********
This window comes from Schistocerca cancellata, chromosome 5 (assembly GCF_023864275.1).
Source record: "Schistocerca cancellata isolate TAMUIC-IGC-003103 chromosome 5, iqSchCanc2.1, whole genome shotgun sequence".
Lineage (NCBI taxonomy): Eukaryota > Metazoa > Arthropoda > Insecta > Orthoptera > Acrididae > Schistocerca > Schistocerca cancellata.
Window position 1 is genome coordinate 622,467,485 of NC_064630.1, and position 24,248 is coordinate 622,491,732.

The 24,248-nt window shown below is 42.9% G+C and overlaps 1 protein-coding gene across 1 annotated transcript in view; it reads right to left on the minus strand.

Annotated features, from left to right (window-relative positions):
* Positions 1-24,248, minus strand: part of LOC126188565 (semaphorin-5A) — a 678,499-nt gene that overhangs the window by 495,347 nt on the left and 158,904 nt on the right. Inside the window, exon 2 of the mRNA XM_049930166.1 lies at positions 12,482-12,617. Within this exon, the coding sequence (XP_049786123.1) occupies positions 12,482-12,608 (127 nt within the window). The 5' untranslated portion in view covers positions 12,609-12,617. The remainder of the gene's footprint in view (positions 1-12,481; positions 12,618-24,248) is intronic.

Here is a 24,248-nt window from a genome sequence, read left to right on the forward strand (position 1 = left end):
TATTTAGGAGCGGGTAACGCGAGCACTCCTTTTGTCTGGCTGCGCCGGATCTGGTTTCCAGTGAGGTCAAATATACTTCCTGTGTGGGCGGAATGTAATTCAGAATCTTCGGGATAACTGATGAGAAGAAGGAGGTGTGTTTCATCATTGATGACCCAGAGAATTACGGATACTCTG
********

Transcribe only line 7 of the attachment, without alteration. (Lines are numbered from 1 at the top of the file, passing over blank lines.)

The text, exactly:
* Positions 1-24,248, minus strand: part of LOC126188565 (semaphorin-5A) — a 678,499-nt gene that overhangs the window by 495,347 nt on the left and 158,904 nt on the right. Inside the window, exon 2 of the mRNA XM_049930166.1 lies at positions 12,482-12,617. Within this exon, the coding sequence (XP_049786123.1) occupies positions 12,482-12,608 (127 nt within the window). The 5' untranslated portion in view covers positions 12,609-12,617. The remainder of the gene's footprint in view (positions 1-12,481; positions 12,618-24,248) is intronic.